The second criterion for permitting depositions of counsel is probably satisfied here, in that counsel's negotiations could be relevant to the issue of whether codefendants unreasonably refused to cooperate in settlement. As to privilege, that objection would not prevent depositions entirely, but at most might be invoked in the course of depositions as to specific questions invading the attorney-client privilege.
The third inquiry is whether this evidence is crucial to the presentation of the case. Here the situation is complicated by the fact that the case is not Teledyne's to present, in the first instance. The burden of attacking the good faith of a settlement falls on the nonsettling codefendants, and it is they who must first make their prima facie case that the settlement is not in good faith. ( Tech-Bilt, supra, 38 Cal.3d at pp. 499-500; Code Civ. Proc., § 877.6, subd. (d).) Only then need Teledyne come forward and justify the settlement. Therefore, it cannot be said that conduct of counsel of codefendants is immediately crucial to the presentation of Teledyne's case.
Further, Teledyne's declaration that counsel for Spectra-Physics tried to achieve an identical settlement for his client does not, as Teledyne contends, conclusively demonstrate Spectra-Physics's bad faith in attacking Teledyne's settlement. There is no necessary inconsistency in Spectra-Physics taking the position that a 25 percent liability share settlement is unfair as to Teledyne but fair as to Spectra-Physics. Obviously, the inculpatory facts may differ as to each codefendant; their proportionate liability shares are not necessarily equal. Therefore, Teledyne's declaration is not sufficient to demonstrate a prima facie case of bad faith on Spectra-Physics's part such as might justify allowing discovery in this sensitive area. In any event, it is significant that Teledyne does not explain how the conduct of codefendants injured Teledyne or affected the settlement in such a manner as to justify lowering the so-called ballpark figure in evaluating this settlement.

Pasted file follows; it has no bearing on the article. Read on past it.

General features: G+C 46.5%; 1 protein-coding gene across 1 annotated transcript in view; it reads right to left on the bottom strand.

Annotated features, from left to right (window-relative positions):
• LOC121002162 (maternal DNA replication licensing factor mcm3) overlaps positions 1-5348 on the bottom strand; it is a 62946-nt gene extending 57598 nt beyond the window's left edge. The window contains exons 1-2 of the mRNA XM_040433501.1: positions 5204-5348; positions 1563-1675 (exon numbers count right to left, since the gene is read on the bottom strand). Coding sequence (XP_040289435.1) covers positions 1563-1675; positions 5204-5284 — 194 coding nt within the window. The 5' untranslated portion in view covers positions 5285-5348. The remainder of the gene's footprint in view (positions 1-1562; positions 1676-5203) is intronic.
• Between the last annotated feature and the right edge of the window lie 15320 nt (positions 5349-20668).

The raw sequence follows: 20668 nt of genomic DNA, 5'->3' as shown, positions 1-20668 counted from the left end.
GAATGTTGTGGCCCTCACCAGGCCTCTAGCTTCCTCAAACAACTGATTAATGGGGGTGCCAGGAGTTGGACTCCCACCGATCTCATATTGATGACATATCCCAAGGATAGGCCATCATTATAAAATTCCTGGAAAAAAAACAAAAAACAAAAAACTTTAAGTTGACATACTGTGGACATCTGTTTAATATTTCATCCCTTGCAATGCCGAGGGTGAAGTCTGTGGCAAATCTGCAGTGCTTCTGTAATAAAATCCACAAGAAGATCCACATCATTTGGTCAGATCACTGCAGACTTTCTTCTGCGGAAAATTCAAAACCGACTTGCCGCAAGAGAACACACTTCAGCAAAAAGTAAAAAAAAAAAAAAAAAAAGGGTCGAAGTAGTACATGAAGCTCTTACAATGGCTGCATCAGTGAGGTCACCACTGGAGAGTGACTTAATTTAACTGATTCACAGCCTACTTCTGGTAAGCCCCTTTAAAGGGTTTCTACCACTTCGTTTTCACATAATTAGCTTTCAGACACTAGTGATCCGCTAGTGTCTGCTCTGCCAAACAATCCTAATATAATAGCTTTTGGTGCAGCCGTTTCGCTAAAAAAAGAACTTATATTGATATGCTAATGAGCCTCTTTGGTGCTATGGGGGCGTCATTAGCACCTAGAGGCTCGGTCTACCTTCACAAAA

Compare the requirement that to justify invoking the fraud exception to the attorney-client privilege, it is necessary to present a prima facie evidentiary showing of fraud beyond conclusionary allegations. ( See United Services Automobile Association v. Werley (Alaska 1974) 526 P.2d 28.)
Given the strength of the policy considerations against deposing opposing counsel, we conclude that the showing made by Teledyne up to now simply does not justify this unpalatable procedure which erodes the adversary system and adds to the already burdensome time and costs of the good faith settlement hearing, which already in Abbott Ford's wake threatens to evolve from minitrial to full dress production approaching in cost and scope the trial to come.
Real parties in interest have been notified that a peremptory writ in the first instance could be issued here, and have filed opposition. The peremptory writ of mandate will issue in the first instance. (Code Civ. Proc., § 1088; Palma v. U.S. Industrial Fasteners, Inc. (1984) 36 Cal.3d 171, 177-182 [203 Cal.Rptr. 626, 681 P.2d 893].)
Let a writ of mandate issue as prayed directing respondent court to vacate its order permitting the depositions of defense counsel to be taken and to make a different order denying permission to take such depositions. Petitioner shall have costs as the prevailing party herein. Our temporary stay of the depositions of counsel for nonsettling defendants shall remain in effect until this opinion becomes final.
Assigned by the Chairperson of the Judicial Council.